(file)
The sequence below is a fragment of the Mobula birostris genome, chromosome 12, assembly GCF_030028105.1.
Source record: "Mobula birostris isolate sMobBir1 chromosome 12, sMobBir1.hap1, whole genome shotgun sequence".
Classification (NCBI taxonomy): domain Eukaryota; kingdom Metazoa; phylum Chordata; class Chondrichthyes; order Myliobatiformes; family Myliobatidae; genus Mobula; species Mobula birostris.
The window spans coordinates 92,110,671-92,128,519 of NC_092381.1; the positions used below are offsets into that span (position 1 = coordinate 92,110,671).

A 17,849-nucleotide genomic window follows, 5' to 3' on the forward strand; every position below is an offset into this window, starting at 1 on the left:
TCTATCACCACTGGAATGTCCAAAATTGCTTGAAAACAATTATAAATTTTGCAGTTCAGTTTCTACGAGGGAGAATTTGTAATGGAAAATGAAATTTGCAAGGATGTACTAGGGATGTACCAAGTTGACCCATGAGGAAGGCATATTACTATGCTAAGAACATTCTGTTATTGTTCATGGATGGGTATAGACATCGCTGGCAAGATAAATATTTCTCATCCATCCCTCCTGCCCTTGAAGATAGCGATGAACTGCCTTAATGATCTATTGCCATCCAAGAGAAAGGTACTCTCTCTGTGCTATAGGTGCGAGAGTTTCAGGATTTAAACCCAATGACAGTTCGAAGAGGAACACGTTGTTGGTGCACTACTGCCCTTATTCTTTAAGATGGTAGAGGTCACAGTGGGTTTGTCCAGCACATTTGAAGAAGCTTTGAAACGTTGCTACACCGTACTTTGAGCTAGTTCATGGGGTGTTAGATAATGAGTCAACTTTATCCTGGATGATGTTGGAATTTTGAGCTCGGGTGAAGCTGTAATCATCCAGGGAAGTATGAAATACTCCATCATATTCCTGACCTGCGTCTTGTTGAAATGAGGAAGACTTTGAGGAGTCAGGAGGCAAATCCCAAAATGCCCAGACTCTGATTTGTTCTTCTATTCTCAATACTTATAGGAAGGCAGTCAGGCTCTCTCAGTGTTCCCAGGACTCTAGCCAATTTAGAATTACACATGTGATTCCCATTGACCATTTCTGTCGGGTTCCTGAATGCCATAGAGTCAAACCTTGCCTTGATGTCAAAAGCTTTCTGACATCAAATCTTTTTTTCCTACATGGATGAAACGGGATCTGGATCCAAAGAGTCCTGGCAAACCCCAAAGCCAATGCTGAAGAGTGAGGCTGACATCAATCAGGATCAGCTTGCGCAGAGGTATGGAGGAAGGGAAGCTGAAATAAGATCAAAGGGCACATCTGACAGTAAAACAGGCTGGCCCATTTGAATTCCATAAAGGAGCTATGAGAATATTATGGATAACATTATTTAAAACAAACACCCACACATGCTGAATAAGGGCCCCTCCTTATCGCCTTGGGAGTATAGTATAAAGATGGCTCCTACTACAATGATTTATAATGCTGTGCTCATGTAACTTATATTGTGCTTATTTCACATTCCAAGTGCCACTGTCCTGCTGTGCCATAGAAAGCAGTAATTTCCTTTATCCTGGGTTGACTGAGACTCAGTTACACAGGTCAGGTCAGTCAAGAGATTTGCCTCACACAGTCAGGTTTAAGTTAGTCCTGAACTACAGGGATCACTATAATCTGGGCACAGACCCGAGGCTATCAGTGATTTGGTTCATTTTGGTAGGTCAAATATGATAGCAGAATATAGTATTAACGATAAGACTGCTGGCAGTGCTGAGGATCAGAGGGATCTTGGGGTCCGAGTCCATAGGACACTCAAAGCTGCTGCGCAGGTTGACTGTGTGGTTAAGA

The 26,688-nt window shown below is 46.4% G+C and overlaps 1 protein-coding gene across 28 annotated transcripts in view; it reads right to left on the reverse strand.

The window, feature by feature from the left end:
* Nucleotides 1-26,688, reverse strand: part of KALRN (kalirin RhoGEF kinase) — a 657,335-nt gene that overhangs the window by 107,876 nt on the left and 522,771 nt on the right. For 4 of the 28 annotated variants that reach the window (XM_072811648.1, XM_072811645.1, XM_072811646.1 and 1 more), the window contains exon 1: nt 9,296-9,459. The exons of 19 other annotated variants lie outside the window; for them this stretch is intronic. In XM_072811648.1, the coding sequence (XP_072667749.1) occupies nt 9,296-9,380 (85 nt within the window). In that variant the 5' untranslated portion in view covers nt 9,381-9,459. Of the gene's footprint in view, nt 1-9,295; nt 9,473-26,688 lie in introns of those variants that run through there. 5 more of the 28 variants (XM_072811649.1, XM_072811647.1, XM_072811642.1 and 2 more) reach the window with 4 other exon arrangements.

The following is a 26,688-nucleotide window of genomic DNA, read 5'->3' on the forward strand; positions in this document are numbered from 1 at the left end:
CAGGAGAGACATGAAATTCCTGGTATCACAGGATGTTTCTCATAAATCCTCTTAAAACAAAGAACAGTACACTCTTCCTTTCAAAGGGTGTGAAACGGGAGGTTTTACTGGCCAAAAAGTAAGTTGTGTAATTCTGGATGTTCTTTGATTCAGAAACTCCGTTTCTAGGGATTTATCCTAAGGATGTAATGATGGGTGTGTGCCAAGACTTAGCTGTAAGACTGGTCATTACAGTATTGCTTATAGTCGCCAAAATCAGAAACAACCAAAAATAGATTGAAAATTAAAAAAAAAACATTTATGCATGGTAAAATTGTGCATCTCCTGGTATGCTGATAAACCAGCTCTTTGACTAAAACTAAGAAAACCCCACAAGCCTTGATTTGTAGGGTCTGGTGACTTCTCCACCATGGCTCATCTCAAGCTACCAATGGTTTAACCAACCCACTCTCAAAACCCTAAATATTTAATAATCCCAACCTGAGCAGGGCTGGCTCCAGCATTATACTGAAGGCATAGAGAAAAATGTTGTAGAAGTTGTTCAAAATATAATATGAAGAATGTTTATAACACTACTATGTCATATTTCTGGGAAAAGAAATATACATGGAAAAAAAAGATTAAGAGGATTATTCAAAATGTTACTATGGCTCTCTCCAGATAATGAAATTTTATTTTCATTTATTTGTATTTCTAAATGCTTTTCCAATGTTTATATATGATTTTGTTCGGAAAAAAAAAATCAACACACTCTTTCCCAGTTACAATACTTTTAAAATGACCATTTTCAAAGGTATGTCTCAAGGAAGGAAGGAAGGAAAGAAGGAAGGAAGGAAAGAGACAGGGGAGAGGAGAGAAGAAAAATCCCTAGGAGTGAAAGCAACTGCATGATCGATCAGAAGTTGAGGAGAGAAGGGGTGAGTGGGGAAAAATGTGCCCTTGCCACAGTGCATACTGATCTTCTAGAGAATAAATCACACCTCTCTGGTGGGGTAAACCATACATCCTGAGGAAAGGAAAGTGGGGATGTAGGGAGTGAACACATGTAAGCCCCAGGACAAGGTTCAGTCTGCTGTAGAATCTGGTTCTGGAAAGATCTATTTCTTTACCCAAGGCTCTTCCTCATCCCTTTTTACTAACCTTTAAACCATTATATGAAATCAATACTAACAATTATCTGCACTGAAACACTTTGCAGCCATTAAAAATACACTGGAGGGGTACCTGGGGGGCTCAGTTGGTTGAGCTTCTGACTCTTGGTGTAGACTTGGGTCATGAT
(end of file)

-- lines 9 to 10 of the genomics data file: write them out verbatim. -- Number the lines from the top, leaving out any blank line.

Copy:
* Nucleotides 1-26,688, reverse strand: part of KALRN (kalirin RhoGEF kinase) — a 657,335-nt gene that overhangs the window by 107,876 nt on the left and 522,771 nt on the right. For 4 of the 28 annotated variants that reach the window (XM_072811648.1, XM_072811645.1, XM_072811646.1 and 1 more), the window contains exon 1: nt 9,296-9,459. The exons of 19 other annotated variants lie outside the window; for them this stretch is intronic. In XM_072811648.1, the coding sequence (XP_072667749.1) occupies nt 9,296-9,380 (85 nt within the window). In that variant the 5' untranslated portion in view covers nt 9,381-9,459. Of the gene's footprint in view, nt 1-9,295; nt 9,473-26,688 lie in introns of those variants that run through there. 5 more of the 28 variants (XM_072811649.1, XM_072811647.1, XM_072811642.1 and 2 more) reach the window with 4 other exon arrangements.

The following is a 26,688-nucleotide window of genomic DNA, read 5'->3' on the forward strand; positions in this document are numbered from 1 at the left end: